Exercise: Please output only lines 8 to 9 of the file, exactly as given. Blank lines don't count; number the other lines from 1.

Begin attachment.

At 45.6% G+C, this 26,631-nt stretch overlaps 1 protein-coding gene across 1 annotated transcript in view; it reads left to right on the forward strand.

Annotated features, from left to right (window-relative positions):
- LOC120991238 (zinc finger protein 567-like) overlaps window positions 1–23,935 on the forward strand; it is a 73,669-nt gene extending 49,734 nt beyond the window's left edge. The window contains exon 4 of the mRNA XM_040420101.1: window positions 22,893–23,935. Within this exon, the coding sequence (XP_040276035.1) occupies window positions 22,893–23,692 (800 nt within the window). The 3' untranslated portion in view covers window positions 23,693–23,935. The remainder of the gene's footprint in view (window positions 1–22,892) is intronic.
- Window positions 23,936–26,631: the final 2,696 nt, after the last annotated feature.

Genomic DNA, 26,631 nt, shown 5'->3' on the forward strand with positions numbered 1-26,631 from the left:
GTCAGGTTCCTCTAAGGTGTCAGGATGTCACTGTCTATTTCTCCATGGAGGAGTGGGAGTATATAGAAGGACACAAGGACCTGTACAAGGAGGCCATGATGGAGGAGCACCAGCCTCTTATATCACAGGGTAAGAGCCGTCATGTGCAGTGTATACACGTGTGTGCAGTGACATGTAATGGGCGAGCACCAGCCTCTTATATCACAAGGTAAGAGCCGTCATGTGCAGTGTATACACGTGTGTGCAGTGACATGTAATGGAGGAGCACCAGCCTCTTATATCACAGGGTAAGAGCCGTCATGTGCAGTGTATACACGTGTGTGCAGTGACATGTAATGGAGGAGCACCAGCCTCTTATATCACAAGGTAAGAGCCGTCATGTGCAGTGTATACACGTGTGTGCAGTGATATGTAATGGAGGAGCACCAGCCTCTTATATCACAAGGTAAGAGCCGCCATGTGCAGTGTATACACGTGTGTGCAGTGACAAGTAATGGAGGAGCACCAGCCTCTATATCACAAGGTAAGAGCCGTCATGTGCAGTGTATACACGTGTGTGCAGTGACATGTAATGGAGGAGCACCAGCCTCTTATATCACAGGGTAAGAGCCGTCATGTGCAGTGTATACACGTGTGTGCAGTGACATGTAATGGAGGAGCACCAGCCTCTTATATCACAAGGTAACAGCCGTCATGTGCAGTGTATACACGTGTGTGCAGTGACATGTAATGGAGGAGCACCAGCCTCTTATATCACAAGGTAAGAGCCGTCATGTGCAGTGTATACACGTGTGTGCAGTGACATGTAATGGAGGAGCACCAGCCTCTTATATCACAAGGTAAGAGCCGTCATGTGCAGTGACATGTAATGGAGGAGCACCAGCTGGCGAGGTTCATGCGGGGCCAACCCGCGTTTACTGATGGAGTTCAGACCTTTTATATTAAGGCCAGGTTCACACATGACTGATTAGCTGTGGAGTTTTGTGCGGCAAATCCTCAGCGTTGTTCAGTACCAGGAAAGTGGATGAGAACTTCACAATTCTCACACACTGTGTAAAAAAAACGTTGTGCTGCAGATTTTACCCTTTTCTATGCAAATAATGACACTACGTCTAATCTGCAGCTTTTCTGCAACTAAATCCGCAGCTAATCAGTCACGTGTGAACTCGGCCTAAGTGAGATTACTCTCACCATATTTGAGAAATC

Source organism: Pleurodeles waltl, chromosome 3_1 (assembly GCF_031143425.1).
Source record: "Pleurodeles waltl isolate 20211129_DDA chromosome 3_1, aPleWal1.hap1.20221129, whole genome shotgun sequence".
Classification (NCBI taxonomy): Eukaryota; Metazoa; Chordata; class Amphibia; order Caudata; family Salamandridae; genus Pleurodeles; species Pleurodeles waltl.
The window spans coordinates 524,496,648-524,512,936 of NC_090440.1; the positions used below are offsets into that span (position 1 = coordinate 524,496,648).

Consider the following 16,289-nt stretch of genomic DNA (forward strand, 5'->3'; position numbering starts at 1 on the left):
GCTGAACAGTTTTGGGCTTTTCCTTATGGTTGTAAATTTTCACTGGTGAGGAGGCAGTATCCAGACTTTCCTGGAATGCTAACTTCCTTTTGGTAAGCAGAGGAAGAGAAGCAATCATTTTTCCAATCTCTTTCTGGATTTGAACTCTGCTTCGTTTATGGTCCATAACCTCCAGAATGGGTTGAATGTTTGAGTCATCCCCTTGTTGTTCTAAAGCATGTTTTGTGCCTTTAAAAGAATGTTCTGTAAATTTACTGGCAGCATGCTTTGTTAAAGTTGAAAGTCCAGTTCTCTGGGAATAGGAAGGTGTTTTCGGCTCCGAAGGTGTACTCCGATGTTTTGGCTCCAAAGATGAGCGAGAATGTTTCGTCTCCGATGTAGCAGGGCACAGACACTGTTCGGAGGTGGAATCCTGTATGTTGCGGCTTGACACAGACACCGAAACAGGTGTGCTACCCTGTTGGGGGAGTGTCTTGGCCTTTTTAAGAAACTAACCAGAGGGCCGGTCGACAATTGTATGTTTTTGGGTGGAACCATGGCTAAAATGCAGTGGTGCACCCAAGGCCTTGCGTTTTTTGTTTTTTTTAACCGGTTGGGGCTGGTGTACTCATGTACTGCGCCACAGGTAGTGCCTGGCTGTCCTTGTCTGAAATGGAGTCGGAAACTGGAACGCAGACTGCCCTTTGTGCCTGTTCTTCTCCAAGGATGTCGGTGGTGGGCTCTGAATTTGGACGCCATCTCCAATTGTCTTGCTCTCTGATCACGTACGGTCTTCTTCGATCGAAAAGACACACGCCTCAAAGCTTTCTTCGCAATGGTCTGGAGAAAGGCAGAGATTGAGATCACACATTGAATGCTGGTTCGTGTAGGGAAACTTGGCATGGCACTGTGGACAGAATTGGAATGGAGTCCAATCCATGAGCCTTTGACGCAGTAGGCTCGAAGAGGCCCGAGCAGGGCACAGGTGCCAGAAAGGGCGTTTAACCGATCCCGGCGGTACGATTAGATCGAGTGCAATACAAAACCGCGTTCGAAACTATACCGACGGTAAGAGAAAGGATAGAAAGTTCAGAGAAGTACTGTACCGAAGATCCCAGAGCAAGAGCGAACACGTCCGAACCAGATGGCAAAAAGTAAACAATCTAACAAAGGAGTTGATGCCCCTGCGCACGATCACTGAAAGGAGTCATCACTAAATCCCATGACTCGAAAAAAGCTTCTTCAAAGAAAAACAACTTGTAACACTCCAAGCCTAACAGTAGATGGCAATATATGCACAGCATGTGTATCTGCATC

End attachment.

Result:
Source record: "Pleurodeles waltl isolate 20211129_DDA chromosome 3_1, aPleWal1.hap1.20221129, whole genome shotgun sequence".
Classification (NCBI taxonomy): Eukaryota; Metazoa; Chordata; class Amphibia; order Caudata; family Salamandridae; genus Pleurodeles; species Pleurodeles waltl.